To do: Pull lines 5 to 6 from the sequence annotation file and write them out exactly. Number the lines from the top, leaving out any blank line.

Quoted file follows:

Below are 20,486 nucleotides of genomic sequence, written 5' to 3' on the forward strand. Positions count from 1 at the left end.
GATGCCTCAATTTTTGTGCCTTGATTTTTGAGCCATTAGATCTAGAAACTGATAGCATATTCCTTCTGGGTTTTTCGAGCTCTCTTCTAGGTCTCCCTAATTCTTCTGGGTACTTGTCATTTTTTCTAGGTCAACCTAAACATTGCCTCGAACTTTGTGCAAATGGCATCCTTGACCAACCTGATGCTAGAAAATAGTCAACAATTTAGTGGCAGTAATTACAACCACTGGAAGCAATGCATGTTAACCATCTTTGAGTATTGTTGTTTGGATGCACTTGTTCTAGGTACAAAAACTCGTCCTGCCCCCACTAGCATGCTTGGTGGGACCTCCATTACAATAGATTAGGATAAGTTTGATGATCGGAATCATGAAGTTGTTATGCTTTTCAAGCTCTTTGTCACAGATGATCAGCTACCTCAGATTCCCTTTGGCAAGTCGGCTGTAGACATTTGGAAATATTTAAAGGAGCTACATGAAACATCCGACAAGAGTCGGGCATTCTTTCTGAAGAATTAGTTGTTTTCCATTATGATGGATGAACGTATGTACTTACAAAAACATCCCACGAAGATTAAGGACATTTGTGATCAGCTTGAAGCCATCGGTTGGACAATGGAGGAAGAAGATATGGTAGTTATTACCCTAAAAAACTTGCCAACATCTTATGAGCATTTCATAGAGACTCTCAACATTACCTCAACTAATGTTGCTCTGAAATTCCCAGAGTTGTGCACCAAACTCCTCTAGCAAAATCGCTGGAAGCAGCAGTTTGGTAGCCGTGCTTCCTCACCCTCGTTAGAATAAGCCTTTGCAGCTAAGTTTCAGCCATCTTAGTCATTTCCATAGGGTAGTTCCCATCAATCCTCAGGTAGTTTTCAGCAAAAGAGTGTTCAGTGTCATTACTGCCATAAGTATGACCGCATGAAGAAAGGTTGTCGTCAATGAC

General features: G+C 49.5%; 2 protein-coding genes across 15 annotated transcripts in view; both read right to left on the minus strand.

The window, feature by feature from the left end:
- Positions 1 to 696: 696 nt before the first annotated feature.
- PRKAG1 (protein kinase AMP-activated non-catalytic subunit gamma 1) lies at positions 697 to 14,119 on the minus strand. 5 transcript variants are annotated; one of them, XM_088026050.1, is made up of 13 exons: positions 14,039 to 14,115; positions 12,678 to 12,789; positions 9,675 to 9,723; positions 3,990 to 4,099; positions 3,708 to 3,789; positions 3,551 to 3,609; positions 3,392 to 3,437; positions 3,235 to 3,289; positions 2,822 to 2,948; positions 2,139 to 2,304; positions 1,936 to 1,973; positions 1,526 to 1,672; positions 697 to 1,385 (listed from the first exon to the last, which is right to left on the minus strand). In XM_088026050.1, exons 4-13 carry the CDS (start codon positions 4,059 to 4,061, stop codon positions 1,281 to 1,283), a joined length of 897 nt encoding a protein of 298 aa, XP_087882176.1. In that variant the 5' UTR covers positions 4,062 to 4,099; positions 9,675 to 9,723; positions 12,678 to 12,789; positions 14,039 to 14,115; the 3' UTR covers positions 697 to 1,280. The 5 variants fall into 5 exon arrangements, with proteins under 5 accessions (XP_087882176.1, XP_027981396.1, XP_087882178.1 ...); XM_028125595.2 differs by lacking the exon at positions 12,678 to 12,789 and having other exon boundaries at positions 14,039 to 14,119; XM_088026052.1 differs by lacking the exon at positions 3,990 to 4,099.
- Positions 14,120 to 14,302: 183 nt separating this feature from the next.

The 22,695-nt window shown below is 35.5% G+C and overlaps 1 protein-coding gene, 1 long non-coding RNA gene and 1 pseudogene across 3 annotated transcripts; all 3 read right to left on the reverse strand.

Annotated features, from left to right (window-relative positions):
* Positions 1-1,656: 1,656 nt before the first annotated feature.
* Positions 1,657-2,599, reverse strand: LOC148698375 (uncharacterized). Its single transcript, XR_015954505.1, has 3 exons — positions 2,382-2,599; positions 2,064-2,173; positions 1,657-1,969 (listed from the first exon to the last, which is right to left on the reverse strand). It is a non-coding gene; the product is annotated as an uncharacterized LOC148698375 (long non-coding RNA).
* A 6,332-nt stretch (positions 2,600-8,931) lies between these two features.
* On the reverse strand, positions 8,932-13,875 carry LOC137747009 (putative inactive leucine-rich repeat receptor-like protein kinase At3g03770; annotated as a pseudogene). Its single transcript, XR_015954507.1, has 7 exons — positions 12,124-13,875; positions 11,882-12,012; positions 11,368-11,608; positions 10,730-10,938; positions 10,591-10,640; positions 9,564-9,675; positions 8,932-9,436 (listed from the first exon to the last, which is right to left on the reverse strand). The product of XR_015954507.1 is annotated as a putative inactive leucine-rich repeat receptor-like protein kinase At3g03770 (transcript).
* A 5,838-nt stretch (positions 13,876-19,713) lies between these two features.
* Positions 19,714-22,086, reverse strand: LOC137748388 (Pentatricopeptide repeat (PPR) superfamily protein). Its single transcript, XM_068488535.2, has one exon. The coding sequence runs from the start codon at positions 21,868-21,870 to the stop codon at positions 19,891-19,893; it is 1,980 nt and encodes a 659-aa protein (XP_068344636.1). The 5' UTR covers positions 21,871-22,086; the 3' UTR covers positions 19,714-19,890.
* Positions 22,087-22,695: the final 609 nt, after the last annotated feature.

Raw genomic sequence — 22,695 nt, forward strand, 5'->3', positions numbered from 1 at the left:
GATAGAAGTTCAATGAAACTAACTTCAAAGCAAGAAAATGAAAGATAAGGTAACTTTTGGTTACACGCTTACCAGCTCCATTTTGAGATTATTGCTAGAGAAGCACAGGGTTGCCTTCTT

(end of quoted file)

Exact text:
- Positions 1 to 696: 696 nt before the first annotated feature.
- PRKAG1 (protein kinase AMP-activated non-catalytic subunit gamma 1) lies at positions 697 to 14,119 on the minus strand. 5 transcript variants are annotated; one of them, XM_088026050.1, is made up of 13 exons: positions 14,039 to 14,115; positions 12,678 to 12,789; positions 9,675 to 9,723; positions 3,990 to 4,099; positions 3,708 to 3,789; positions 3,551 to 3,609; positions 3,392 to 3,437; positions 3,235 to 3,289; positions 2,822 to 2,948; positions 2,139 to 2,304; positions 1,936 to 1,973; positions 1,526 to 1,672; positions 697 to 1,385 (listed from the first exon to the last, which is right to left on the minus strand). In XM_088026050.1, exons 4-13 carry the CDS (start codon positions 4,059 to 4,061, stop codon positions 1,281 to 1,283), a joined length of 897 nt encoding a protein of 298 aa, XP_087882176.1. In that variant the 5' UTR covers positions 4,062 to 4,099; positions 9,675 to 9,723; positions 12,678 to 12,789; positions 14,039 to 14,115; the 3' UTR covers positions 697 to 1,280. The 5 variants fall into 5 exon arrangements, with proteins under 5 accessions (XP_087882176.1, XP_027981396.1, XP_087882178.1 ...); XM_028125595.2 differs by lacking the exon at positions 12,678 to 12,789 and having other exon boundaries at positions 14,039 to 14,119; XM_088026052.1 differs by lacking the exon at positions 3,990 to 4,099.